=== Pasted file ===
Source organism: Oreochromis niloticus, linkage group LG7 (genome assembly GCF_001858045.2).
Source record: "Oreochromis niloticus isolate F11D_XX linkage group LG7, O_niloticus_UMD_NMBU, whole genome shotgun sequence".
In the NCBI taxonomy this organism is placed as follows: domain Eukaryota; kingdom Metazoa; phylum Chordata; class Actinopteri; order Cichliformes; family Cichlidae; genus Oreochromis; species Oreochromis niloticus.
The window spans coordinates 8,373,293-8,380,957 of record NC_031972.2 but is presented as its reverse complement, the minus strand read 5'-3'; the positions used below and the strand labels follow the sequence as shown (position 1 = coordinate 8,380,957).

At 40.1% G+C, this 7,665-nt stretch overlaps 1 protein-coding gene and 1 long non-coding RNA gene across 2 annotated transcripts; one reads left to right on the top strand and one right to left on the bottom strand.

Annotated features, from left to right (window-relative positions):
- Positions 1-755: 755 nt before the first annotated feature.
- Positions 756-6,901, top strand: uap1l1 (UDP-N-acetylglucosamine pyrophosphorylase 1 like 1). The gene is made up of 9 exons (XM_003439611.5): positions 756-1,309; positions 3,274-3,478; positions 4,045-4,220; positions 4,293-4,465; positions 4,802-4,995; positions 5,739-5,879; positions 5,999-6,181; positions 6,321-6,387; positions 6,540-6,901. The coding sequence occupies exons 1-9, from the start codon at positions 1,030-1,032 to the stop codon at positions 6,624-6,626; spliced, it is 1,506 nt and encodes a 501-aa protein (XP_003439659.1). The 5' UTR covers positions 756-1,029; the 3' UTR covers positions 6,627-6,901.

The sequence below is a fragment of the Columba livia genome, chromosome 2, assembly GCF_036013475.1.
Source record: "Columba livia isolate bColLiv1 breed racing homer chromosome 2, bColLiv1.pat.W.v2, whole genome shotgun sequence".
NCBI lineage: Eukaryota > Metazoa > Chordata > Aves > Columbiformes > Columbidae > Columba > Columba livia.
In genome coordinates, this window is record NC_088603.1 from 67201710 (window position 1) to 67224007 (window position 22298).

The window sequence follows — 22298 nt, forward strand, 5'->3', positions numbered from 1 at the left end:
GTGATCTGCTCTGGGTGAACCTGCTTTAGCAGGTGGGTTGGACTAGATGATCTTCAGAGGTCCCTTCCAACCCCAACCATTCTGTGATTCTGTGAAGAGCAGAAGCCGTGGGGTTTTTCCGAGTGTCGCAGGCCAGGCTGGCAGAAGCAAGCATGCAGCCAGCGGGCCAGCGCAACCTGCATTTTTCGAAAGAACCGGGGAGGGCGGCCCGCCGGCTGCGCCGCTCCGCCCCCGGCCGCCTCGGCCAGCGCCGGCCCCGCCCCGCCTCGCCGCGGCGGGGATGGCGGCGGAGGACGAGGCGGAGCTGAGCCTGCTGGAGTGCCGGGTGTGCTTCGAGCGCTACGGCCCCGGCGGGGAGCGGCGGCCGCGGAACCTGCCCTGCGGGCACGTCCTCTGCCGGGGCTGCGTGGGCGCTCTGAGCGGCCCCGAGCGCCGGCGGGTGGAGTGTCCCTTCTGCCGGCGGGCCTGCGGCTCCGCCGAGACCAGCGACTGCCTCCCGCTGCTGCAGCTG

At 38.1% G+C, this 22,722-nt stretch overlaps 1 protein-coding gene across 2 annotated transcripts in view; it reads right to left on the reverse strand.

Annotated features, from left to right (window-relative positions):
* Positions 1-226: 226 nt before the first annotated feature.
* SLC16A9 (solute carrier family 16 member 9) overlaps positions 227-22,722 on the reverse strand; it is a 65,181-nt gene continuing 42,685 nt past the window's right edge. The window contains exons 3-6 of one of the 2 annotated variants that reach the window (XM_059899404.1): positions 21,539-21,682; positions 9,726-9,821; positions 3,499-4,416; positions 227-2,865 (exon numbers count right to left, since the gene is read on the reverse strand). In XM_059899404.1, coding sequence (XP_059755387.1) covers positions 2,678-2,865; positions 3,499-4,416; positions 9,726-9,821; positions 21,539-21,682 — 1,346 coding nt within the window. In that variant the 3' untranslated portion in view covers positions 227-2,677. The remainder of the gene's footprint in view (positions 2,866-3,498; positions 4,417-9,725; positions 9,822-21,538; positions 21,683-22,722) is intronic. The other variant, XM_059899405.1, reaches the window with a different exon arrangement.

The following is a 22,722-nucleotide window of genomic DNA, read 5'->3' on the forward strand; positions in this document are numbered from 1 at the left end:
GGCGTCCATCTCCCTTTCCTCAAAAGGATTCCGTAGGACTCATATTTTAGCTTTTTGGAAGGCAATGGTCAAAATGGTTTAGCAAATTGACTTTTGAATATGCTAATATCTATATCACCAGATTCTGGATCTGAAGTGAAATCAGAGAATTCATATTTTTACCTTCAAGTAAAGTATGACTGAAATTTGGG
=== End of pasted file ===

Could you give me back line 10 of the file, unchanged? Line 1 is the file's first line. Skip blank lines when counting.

Source record: "Columba livia isolate bColLiv1 breed racing homer chromosome 2, bColLiv1.pat.W.v2, whole genome shotgun sequence".